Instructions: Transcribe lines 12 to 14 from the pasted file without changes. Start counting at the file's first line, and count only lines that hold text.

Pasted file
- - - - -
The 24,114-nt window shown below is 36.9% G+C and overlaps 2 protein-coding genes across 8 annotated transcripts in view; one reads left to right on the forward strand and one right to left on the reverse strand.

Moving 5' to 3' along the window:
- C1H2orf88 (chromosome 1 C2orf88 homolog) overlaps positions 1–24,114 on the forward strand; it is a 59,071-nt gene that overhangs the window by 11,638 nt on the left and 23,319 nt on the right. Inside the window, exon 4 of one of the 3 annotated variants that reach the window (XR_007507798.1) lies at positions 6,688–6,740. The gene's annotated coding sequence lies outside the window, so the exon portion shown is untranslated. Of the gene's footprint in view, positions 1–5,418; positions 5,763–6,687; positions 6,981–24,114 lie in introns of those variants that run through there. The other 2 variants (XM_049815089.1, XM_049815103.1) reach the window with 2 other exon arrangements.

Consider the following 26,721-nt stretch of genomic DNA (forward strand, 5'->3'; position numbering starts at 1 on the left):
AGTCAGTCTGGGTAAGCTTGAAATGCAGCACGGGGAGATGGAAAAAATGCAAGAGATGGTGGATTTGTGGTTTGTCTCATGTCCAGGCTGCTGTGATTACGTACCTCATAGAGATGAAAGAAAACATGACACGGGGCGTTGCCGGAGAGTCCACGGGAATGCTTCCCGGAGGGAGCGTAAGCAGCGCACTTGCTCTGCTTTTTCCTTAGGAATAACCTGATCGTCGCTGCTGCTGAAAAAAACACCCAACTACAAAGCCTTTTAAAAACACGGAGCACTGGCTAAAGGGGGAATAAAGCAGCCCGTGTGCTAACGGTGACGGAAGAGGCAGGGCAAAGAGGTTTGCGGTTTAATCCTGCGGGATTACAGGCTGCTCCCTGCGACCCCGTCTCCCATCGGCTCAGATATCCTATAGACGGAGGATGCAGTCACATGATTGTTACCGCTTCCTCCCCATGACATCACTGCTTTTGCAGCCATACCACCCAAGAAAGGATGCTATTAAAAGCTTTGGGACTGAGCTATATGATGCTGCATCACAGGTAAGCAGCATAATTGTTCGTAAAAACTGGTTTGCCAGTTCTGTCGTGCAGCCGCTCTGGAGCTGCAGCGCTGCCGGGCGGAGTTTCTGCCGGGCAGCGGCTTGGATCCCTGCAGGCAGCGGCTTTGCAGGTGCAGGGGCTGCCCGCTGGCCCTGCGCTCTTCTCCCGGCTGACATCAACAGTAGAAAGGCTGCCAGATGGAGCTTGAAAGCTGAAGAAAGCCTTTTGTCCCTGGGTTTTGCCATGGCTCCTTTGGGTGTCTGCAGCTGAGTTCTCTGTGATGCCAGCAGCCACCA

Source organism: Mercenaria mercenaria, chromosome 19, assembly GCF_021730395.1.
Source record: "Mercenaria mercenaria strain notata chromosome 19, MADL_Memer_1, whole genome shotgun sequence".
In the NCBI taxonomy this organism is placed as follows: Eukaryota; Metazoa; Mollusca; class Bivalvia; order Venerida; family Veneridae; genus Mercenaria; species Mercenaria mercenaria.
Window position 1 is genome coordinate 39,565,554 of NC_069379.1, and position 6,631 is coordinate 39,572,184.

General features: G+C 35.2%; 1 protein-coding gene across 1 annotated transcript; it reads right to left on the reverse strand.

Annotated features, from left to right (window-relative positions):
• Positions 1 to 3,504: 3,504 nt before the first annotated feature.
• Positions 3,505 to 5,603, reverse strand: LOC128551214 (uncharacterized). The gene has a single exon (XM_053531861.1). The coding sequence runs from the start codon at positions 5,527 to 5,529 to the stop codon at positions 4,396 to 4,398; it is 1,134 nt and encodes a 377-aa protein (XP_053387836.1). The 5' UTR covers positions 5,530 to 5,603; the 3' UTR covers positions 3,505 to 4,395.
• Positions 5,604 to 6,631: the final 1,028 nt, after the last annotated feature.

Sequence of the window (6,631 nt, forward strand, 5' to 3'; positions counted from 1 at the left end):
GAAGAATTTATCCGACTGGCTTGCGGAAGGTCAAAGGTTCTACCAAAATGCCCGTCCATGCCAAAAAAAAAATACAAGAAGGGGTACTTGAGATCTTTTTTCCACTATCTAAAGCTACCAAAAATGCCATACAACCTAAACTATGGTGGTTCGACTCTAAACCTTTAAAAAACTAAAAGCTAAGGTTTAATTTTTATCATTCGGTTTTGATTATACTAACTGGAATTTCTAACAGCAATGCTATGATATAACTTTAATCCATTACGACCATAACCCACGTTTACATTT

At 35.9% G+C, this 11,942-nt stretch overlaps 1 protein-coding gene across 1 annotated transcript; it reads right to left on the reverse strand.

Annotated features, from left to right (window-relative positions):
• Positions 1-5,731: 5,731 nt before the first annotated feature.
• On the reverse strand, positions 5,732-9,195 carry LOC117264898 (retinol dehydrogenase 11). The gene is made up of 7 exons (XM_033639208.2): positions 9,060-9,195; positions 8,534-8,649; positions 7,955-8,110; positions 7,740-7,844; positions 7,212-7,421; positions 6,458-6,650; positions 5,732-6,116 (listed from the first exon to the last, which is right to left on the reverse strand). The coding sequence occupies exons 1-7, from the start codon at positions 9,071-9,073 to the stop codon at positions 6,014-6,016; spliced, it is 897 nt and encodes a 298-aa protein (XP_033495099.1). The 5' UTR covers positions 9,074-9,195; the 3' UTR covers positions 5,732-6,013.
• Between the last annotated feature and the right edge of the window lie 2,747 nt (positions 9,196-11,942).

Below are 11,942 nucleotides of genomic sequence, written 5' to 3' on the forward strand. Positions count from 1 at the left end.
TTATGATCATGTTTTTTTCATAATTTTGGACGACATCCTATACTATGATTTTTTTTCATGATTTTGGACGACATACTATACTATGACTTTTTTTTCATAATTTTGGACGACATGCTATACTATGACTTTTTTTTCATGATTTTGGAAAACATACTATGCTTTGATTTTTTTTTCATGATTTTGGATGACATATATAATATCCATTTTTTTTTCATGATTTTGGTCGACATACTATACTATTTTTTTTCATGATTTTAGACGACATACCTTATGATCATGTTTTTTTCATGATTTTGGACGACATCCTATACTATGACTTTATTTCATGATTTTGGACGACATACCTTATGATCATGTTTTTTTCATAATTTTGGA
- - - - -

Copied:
• Positions 1 to 3,504: 3,504 nt before the first annotated feature.
• Positions 3,505 to 5,603, reverse strand: LOC128551214 (uncharacterized). The gene has a single exon (XM_053531861.1). The coding sequence runs from the start codon at positions 5,527 to 5,529 to the stop codon at positions 4,396 to 4,398; it is 1,134 nt and encodes a 377-aa protein (XP_053387836.1). The 5' UTR covers positions 5,530 to 5,603; the 3' UTR covers positions 3,505 to 4,395.
• Positions 5,604 to 6,631: the final 1,028 nt, after the last annotated feature.